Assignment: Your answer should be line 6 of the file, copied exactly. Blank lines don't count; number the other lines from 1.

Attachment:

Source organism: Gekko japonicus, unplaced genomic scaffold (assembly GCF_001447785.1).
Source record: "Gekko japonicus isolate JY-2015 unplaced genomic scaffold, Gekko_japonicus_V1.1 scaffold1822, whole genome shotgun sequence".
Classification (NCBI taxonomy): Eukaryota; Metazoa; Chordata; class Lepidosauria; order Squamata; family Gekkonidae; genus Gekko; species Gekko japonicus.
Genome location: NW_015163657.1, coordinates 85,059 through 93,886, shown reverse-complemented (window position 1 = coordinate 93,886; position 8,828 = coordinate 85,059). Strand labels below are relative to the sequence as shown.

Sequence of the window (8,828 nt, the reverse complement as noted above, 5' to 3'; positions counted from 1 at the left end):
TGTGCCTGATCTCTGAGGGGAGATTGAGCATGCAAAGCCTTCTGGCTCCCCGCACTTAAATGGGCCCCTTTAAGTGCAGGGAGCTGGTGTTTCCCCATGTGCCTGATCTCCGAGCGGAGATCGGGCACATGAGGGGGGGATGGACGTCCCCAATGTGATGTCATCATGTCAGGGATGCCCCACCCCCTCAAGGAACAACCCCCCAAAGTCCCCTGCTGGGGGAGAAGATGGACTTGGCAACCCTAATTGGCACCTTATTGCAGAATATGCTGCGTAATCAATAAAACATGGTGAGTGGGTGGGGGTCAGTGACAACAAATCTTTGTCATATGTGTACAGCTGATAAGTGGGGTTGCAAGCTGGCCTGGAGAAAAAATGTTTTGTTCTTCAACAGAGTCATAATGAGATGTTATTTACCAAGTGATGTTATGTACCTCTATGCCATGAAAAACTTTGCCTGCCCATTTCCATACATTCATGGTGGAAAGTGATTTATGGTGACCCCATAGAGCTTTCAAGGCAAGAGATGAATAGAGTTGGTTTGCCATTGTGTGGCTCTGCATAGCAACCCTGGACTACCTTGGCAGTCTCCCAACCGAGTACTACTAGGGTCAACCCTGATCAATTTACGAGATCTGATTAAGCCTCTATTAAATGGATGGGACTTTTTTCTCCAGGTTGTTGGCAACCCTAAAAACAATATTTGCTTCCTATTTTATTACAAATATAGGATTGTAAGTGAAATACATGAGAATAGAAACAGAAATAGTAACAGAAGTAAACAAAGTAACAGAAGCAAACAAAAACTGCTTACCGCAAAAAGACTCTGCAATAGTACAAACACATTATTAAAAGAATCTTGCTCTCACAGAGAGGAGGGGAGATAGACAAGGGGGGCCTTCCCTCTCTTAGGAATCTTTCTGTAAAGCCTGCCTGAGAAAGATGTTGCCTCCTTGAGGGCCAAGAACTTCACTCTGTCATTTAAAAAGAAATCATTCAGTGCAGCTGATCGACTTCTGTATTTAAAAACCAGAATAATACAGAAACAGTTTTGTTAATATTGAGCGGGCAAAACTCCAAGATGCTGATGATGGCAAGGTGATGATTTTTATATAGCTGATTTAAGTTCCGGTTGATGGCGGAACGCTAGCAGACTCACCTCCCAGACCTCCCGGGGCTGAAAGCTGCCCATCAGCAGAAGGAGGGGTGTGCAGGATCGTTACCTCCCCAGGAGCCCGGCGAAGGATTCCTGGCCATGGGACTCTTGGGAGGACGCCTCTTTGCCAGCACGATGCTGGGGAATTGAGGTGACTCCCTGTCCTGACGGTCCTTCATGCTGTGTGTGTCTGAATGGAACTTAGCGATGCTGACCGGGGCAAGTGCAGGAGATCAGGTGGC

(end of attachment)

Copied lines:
TGTGCCTGATCTCTGAGGGGAGATTGAGCATGCAAAGCCTTCTGGCTCCCCGCACTTAAATGGGCCCCTTTAAGTGCAGGGAGCTGGTGTTTCCCCATGTGCCTGATCTCCGAGCGGAGATCGGGCACATGAGGGGGGGATGGACGTCCCCAATGTGATGTCATCATGTCAGGGATGCCCCACCCCCTCAAGGAACAACCCCCCAAAGTCCCCTGCTGGGGGAGAAGATGGACTTGGCAACCCTAATTGGCACCTTATTGCAGAATATGCTGCGTAATCAATAAAACATGGTGAGTGGGTGGGGGTCAGTGACAACAAATCTTTGTCATATGTGTACAGCTGATAAGTGGGGTTGCAAGCTGGCCTGGAGAAAAAATGTTTTGTTCTTCAACAGAGTCATAATGAGATGTTATTTACCAAGTGATGTTATGTACCTCTATGCCATGAAAAACTTTGCCTGCCCATTTCCATACATTCATGGTGGAAAGTGATTTATGGTGACCCCATAGAGCTTTCAAGGCAAGAGATGAATAGAGTTGGTTTGCCATTGTGTGGCTCTGCATAGCAACCCTGGACTACCTTGGCAGTCTCCCAACCGAGTACTACTAGGGTCAACCCTGATCAATTTACGAGATCTGATTAAGCCTCTATTAAATGGATGGGACTTTTTTCTCCAGGTTGTTGGCAACCCTAAAAACAATATTTGCTTCCTATTTTATTACAAATATAGGATTGTAAGTGAAATACATGAGAATAGAAACAGAAATAGTAACAGAAGTAAACAAAGTAACAGAAGCAAACAAAAACTGCTTACCGCAAAAAGACTCTGCAATAGTACAAACACATTATTAAAAGAATCTTGCTCTCACAGAGAGGAGGGGAGATAGACAAGGGGGGCCTTCCCTCTCTTAGGAATCTTTCTGTAAAGCCTGCCTGAGAAAGATGTTGCCTCCTTGAGGGCCAAGAACTTCACTCTGTCATTTAAAAAGAAATCATTCAGTGCAGCTGATCGACTTCTGTATTTAAAAACCAGAATAATACAGAAACAGTTTTGTTAATATTGAGCGGGCAAAACTCCAAGATGCTGATGATGGCAAGGTGATGATTTTTATATAGCTGATTTAAGTTCCGGTTGATGGCGGAACGCTAGCAGACTCACCTCCCAGACCTCCCGGGGCTGAAAGCTGCCCATCAGCAGAAGGAGGGGTGTGCAGGATCGTTACCTCCCCAGGAGCCCGGCGAAGGATTCCTGGCCATGGGACTCTTGGGAGGACGCCTCTTTGCCAGCACGATGCTGGGGAATTGAGGTGACTCCCTGTCCTGACGGTCCTTCATGCTGTGTGTGTCTGAATGGAACTTAGCGATGCTGACCGGGGCAAGTGCAGGAGATCAGGTGGC